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Sedna,in astronomy, the most distant known large object in the solar system. With a highly eccentric elliptical orbit that ranges from an estimated 76 AU to 937 AU, Sedna also has an extremely long orbital period, estimated at 11,400 years. Although the dwarf planet ErisEris,
in astronomy, the largest known dwarf planet. Eris, whose highly eccentric elliptical orbit ranges from 38 AU to 97 AU and is inclined more than 44°, is the largest known object of the Kuiper belt (see comet), with a diameter (1,445 mi/2,317 km) slightly larger than
..... Click the link for more information. was later discovered at a more distant location, Sedna's orbit takes it much further from the sun. Its diameter is c.600 mi (1,000 km). Sedna, which appears almost as red as Mars, has a surface that is believed to be covered with tholins (a mix of hydrocarbons, formed from methane and nitrogen by ultraviolet light, which give Sedna its reddish appearance) as well as frozen methane and water.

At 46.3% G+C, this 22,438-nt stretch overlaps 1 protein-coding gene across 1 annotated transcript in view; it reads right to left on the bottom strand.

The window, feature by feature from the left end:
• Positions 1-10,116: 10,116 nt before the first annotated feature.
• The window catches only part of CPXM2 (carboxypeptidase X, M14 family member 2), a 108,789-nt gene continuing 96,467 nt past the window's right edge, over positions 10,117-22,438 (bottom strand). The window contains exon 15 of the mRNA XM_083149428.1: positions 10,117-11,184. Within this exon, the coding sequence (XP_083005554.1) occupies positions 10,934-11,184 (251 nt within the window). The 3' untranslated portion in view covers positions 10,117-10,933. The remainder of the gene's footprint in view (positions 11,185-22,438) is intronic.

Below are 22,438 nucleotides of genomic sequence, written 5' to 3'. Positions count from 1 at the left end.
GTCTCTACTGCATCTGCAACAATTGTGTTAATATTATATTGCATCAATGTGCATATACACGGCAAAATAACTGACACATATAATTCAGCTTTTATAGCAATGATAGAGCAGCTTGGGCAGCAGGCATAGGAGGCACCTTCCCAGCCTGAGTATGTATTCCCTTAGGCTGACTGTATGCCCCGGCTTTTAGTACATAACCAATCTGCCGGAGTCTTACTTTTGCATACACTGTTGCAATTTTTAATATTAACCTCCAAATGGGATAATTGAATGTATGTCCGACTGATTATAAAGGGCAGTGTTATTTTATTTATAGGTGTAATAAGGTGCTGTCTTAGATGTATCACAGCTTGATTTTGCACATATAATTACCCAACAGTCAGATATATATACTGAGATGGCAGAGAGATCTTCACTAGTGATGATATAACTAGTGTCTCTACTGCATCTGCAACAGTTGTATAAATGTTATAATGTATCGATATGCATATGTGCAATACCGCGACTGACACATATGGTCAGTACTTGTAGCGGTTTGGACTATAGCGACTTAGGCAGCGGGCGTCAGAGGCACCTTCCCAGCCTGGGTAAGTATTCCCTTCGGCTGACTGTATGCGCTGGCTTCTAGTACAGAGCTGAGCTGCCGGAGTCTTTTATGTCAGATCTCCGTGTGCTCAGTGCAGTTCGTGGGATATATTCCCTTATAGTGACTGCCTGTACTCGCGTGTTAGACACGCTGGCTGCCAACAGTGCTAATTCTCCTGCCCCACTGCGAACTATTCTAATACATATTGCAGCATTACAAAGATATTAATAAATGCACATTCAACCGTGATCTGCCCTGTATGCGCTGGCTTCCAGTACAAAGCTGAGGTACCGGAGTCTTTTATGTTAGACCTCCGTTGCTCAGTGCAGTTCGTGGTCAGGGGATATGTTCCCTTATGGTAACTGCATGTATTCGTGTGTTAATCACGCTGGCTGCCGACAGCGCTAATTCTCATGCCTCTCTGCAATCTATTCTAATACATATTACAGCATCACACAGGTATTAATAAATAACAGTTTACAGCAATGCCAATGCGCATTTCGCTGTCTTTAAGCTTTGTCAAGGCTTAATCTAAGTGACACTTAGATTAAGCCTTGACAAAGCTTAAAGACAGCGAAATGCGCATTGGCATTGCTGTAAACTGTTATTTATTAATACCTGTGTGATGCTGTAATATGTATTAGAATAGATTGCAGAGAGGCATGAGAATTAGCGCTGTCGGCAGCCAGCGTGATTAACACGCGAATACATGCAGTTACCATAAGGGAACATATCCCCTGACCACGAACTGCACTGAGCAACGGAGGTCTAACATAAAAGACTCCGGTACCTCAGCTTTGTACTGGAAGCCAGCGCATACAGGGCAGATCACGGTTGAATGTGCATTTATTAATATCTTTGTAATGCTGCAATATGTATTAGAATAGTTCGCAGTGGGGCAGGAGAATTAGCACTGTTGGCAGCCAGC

It is unclear where Sedna was formed, or why its orbit is so elongated. It does not appear to be a Kuiper belt object, because its orbit never gets close to that region of space; some astronomers have suggested Sedna might be an inner Oort cloud object (see cometcomet
[Gr.,=longhaired], a small celestial body consisting mostly of dust and gases that moves in an elongated elliptical or nearly parabolic orbit around the sun or another star. Comets visible from the earth can be seen for periods ranging from a few days to several months.
..... Click the link for more information. ). Sedna was discovered on Nov. 14, 2003, by astronomers Mike Brown, Chad Trujillo, and David Rabinowitz, using computer analysis of images taken in a survey of the Kuiper belt. It was named for the Inuit goddess of the ocean because of the cold, remote location its orbit traverses. The term "sednoid" was coined to described bodies found between the Oort cloud and Kuiper belt; a second such planetoid was discovered in 2012.